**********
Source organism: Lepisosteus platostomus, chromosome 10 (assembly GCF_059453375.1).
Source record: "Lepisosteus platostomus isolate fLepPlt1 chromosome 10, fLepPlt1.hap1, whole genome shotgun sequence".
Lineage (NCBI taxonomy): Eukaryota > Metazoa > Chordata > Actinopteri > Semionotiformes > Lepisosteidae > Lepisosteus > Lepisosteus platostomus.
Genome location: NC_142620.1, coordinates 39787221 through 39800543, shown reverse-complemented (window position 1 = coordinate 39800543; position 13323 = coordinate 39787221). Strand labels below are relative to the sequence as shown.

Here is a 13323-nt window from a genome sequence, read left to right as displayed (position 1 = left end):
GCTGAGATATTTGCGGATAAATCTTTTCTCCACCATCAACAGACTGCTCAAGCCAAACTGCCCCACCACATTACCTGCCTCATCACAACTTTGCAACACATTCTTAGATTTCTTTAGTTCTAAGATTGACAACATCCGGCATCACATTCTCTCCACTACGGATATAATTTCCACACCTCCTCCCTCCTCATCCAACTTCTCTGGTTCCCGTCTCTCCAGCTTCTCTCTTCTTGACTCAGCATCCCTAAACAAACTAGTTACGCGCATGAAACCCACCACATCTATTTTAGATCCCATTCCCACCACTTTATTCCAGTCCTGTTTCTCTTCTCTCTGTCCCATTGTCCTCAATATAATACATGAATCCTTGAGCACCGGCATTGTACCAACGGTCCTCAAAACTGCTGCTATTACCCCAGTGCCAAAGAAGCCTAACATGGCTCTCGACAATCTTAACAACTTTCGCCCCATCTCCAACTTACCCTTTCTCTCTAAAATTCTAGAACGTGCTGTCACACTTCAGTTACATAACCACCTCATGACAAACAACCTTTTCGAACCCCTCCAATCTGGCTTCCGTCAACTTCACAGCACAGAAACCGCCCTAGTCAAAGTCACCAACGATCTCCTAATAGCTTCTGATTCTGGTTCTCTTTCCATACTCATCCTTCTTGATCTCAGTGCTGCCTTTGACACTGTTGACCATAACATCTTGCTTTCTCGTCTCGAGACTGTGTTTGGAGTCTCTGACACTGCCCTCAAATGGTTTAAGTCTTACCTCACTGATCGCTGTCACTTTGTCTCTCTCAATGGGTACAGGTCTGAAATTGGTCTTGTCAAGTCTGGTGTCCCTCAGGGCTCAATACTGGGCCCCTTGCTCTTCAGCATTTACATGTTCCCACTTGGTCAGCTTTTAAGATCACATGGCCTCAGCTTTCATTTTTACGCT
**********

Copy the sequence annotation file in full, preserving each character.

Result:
Source organism: Lepisosteus platostomus, chromosome 10 (assembly GCF_059453375.1).
Source record: "Lepisosteus platostomus isolate fLepPlt1 chromosome 10, fLepPlt1.hap1, whole genome shotgun sequence".
Lineage (NCBI taxonomy): Eukaryota > Metazoa > Chordata > Actinopteri > Semionotiformes > Lepisosteidae > Lepisosteus > Lepisosteus platostomus.
Genome location: NC_142620.1, coordinates 39787221 through 39800543, shown reverse-complemented (window position 1 = coordinate 39800543; position 13323 = coordinate 39787221). Strand labels below are relative to the sequence as shown.

Here is a 13323-nt window from a genome sequence, read left to right as displayed (position 1 = left end):
GCTGAGATATTTGCGGATAAATCTTTTCTCCACCATCAACAGACTGCTCAAGCCAAACTGCCCCACCACATTACCTGCCTCATCACAACTTTGCAACACATTCTTAGATTTCTTTAGTTCTAAGATTGACAACATCCGGCATCACATTCTCTCCACTACGGATATAATTTCCACACCTCCTCCCTCCTCATCCAACTTCTCTGGTTCCCGTCTCTCCAGCTTCTCTCTTCTTGACTCAGCATCCCTAAACAAACTAGTTACGCGCATGAAACCCACCACATCTATTTTAGATCCCATTCCCACCACTTTATTCCAGTCCTGTTTCTCTTCTCTCTGTCCCATTGTCCTCAATATAATACATGAATCCTTGAGCACCGGCATTGTACCAACGGTCCTCAAAACTGCTGCTATTACCCCAGTGCCAAAGAAGCCTAACATGGCTCTCGACAATCTTAACAACTTTCGCCCCATCTCCAACTTACCCTTTCTCTCTAAAATTCTAGAACGTGCTGTCACACTTCAGTTACATAACCACCTCATGACAAACAACCTTTTCGAACCCCTCCAATCTGGCTTCCGTCAACTTCACAGCACAGAAACCGCCCTAGTCAAAGTCACCAACGATCTCCTAATAGCTTCTGATTCTGGTTCTCTTTCCATACTCATCCTTCTTGATCTCAGTGCTGCCTTTGACACTGTTGACCATAACATCTTGCTTTCTCGTCTCGAGACTGTGTTTGGAGTCTCTGACACTGCCCTCAAATGGTTTAAGTCTTACCTCACTGATCGCTGTCACTTTGTCTCTCTCAATGGGTACAGGTCTGAAATTGGTCTTGTCAAGTCTGGTGTCCCTCAGGGCTCAATACTGGGCCCCTTGCTCTTCAGCATTTACATGTTCCCACTTGGTCAGCTTTTAAGATCACATGGCCTCAGCTTTCATTTTTACGCT